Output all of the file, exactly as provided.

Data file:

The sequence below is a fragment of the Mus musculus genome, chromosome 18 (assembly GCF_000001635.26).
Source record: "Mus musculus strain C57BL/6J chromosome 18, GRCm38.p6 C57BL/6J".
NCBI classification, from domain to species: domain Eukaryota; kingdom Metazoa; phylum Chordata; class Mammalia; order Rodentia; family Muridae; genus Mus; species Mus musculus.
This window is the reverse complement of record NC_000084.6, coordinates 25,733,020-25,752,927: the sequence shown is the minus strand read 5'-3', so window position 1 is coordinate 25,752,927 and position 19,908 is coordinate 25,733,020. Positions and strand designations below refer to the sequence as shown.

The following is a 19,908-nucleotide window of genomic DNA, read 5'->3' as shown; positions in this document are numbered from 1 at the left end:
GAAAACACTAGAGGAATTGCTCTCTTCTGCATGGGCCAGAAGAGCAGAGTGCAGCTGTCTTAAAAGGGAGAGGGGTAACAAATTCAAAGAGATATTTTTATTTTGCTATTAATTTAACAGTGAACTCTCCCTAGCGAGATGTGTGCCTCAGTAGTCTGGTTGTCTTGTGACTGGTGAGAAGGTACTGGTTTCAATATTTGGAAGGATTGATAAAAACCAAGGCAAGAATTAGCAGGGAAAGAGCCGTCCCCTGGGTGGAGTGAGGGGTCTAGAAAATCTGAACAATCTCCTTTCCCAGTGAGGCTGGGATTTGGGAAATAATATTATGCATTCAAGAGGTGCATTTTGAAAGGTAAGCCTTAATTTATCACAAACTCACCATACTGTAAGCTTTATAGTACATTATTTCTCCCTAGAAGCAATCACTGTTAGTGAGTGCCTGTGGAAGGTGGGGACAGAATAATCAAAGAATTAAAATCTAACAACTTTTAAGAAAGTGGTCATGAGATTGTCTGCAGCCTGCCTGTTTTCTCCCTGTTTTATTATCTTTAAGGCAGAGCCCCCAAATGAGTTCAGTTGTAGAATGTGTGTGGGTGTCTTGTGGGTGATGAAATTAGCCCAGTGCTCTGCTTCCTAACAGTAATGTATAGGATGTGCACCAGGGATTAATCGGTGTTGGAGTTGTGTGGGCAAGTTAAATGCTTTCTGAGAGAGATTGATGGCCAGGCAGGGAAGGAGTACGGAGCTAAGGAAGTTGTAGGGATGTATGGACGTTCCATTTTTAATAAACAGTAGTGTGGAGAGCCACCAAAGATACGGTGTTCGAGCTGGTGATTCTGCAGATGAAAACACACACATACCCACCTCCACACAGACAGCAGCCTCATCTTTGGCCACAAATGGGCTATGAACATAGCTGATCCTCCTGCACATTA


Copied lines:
The sequence below is a fragment of the Mus musculus genome, chromosome 18 (assembly GCF_000001635.26).
Source record: "Mus musculus strain C57BL/6J chromosome 18, GRCm38.p6 C57BL/6J".
NCBI classification, from domain to species: domain Eukaryota; kingdom Metazoa; phylum Chordata; class Mammalia; order Rodentia; family Muridae; genus Mus; species Mus musculus.
This window is the reverse complement of record NC_000084.6, coordinates 25,733,020-25,752,927: the sequence shown is the minus strand read 5'-3', so window position 1 is coordinate 25,752,927 and position 19,908 is coordinate 25,733,020. Positions and strand designations below refer to the sequence as shown.

The following is a 19,908-nucleotide window of genomic DNA, read 5'->3' as shown; positions in this document are numbered from 1 at the left end:
GAAAACACTAGAGGAATTGCTCTCTTCTGCATGGGCCAGAAGAGCAGAGTGCAGCTGTCTTAAAAGGGAGAGGGGTAACAAATTCAAAGAGATATTTTTATTTTGCTATTAATTTAACAGTGAACTCTCCCTAGCGAGATGTGTGCCTCAGTAGTCTGGTTGTCTTGTGACTGGTGAGAAGGTACTGGTTTCAATATTTGGAAGGATTGATAAAAACCAAGGCAAGAATTAGCAGGGAAAGAGCCGTCCCCTGGGTGGAGTGAGGGGTCTAGAAAATCTGAACAATCTCCTTTCCCAGTGAGGCTGGGATTTGGGAAATAATATTATGCATTCAAGAGGTGCATTTTGAAAGGTAAGCCTTAATTTATCACAAACTCACCATACTGTAAGCTTTATAGTACATTATTTCTCCCTAGAAGCAATCACTGTTAGTGAGTGCCTGTGGAAGGTGGGGACAGAATAATCAAAGAATTAAAATCTAACAACTTTTAAGAAAGTGGTCATGAGATTGTCTGCAGCCTGCCTGTTTTCTCCCTGTTTTATTATCTTTAAGGCAGAGCCCCCAAATGAGTTCAGTTGTAGAATGTGTGTGGGTGTCTTGTGGGTGATGAAATTAGCCCAGTGCTCTGCTTCCTAACAGTAATGTATAGGATGTGCACCAGGGATTAATCGGTGTTGGAGTTGTGTGGGCAAGTTAAATGCTTTCTGAGAGAGATTGATGGCCAGGCAGGGAAGGAGTACGGAGCTAAGGAAGTTGTAGGGATGTATGGACGTTCCATTTTTAATAAACAGTAGTGTGGAGAGCCACCAAAGATACGGTGTTCGAGCTGGTGATTCTGCAGATGAAAACACACACATACCCACCTCCACACAGACAGCAGCCTCATCTTTGGCCACAAATGGGCTATGAACATAGCTGATCCTCCTGCACATTA